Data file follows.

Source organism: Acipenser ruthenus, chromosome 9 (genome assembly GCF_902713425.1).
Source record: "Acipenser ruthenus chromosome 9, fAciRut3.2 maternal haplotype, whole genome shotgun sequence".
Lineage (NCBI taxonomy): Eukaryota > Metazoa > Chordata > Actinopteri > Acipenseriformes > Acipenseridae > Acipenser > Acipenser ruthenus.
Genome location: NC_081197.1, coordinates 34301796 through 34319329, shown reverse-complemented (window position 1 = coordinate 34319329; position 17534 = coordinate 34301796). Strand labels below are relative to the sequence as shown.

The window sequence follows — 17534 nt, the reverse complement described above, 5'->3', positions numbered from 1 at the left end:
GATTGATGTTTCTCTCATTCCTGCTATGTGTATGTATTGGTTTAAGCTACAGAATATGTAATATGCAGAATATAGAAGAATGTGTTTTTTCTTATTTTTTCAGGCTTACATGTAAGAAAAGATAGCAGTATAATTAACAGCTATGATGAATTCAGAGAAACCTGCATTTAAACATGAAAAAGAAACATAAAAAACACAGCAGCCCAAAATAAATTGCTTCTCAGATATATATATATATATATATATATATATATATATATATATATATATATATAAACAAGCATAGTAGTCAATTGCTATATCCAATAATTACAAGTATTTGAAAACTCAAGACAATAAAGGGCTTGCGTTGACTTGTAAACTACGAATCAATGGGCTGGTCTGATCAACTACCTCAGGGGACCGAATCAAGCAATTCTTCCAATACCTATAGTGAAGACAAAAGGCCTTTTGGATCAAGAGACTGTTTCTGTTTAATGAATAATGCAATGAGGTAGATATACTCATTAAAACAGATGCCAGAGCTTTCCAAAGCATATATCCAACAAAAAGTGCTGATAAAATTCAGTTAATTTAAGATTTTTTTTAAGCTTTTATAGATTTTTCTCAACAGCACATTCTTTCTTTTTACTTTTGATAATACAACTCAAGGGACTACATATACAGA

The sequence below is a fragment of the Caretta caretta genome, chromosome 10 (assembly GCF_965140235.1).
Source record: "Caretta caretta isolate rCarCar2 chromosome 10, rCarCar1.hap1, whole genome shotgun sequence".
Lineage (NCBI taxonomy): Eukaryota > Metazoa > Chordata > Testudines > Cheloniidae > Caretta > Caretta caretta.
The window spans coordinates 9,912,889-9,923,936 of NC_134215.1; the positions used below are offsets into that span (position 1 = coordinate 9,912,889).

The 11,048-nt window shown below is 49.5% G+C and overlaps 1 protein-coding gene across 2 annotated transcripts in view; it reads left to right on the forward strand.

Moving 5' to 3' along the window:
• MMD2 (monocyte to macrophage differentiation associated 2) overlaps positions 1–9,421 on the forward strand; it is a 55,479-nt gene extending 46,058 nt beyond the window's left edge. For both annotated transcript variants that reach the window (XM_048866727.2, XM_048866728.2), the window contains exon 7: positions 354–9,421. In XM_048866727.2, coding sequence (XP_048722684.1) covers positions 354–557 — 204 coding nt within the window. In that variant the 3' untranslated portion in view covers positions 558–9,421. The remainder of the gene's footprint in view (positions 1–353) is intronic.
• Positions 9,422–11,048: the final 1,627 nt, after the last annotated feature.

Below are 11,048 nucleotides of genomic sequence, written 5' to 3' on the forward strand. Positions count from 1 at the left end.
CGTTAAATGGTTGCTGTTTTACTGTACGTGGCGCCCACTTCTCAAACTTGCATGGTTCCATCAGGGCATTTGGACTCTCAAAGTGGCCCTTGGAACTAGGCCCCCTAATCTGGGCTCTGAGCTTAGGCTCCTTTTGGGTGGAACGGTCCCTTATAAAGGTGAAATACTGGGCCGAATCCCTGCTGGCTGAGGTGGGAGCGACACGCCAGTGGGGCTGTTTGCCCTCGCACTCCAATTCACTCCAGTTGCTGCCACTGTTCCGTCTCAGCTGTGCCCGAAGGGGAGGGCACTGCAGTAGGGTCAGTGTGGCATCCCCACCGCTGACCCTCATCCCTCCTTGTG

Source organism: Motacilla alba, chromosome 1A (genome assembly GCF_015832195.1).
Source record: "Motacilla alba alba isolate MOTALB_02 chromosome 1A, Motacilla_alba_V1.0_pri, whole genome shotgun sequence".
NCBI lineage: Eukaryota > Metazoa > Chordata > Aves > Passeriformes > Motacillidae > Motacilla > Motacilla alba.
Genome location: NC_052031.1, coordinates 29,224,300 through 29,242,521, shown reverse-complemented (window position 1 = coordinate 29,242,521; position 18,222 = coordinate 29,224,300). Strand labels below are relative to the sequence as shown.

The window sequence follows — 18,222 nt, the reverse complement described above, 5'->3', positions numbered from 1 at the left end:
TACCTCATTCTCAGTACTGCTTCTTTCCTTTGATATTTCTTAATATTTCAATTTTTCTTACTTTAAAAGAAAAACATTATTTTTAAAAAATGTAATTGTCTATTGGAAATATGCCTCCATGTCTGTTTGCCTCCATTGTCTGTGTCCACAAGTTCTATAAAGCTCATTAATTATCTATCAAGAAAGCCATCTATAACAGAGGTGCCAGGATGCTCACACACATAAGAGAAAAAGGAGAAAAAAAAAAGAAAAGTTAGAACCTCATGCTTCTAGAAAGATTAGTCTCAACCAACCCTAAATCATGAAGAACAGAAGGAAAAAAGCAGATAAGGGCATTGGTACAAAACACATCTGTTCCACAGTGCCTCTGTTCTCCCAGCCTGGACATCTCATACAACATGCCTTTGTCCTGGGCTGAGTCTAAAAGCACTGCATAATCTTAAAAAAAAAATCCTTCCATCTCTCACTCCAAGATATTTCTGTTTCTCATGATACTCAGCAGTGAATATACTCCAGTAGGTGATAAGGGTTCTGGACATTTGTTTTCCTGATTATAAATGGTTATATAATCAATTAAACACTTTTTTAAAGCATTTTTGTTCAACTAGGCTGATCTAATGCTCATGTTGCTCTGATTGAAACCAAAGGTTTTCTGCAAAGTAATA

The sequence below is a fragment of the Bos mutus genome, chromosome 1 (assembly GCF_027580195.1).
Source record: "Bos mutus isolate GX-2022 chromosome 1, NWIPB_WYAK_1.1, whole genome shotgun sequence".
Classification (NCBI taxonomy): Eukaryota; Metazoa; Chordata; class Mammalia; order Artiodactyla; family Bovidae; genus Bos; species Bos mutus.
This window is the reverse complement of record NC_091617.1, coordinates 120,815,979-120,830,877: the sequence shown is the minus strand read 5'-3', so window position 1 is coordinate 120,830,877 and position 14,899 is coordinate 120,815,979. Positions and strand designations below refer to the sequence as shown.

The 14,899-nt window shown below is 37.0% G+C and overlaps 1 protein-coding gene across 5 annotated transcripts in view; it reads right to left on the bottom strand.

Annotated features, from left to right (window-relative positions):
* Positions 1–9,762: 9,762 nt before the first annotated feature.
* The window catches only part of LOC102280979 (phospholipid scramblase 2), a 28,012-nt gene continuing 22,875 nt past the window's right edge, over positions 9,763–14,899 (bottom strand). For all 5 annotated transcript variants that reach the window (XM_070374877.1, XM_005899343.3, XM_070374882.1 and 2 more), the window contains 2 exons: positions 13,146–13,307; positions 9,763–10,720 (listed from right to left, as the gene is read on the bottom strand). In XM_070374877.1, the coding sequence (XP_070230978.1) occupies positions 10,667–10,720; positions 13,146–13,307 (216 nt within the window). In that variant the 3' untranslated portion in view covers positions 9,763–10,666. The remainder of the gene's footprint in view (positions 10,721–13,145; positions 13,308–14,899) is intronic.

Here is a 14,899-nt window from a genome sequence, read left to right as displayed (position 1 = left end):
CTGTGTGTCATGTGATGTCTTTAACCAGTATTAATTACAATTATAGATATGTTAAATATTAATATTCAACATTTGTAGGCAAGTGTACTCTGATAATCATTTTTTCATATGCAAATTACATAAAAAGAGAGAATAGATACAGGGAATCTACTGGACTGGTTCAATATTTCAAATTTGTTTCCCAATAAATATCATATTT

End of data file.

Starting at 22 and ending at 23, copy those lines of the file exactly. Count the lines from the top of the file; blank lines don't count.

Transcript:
TACCTCATTCTCAGTACTGCTTCTTTCCTTTGATATTTCTTAATATTTCAATTTTTCTTACTTTAAAAGAAAAACATTATTTTTAAAAAATGTAATTGTCTATTGGAAATATGCCTCCATGTCTGTTTGCCTCCATTGTCTGTGTCCACAAGTTCTATAAAGCTCATTAATTATCTATCAAGAAAGCCATCTATAACAGAGGTGCCAGGATGCTCACACACATAAGAGAAAAAGGAGAAAAAAAAAAGAAAAGTTAGAACCTCATGCTTCTAGAAAGATTAGTCTCAACCAACCCTAAATCATGAAGAACAGAAGGAAAAAAGCAGATAAGGGCATTGGTACAAAACACATCTGTTCCACAGTGCCTCTGTTCTCCCAGCCTGGACATCTCATACAACATGCCTTTGTCCTGGGCTGAGTCTAAAAGCACTGCATAATCTTAAAAAAAAAATCCTTCCATCTCTCACTCCAAGATATTTCTGTTTCTCATGATACTCAGCAGTGAATATACTCCAGTAGGTGATAAGGGTTCTGGACATTTGTTTTCCTGATTATAAATGGTTATATAATCAATTAAACACTTTTTTAAAGCATTTTTGTTCAACTAGGCTGATCTAATGCTCATGTTGCTCTGATTGAAACCAAAGGTTTTCTGCAAAGTAATA

The sequence below is a fragment of the Bos mutus genome, chromosome 1 (assembly GCF_027580195.1).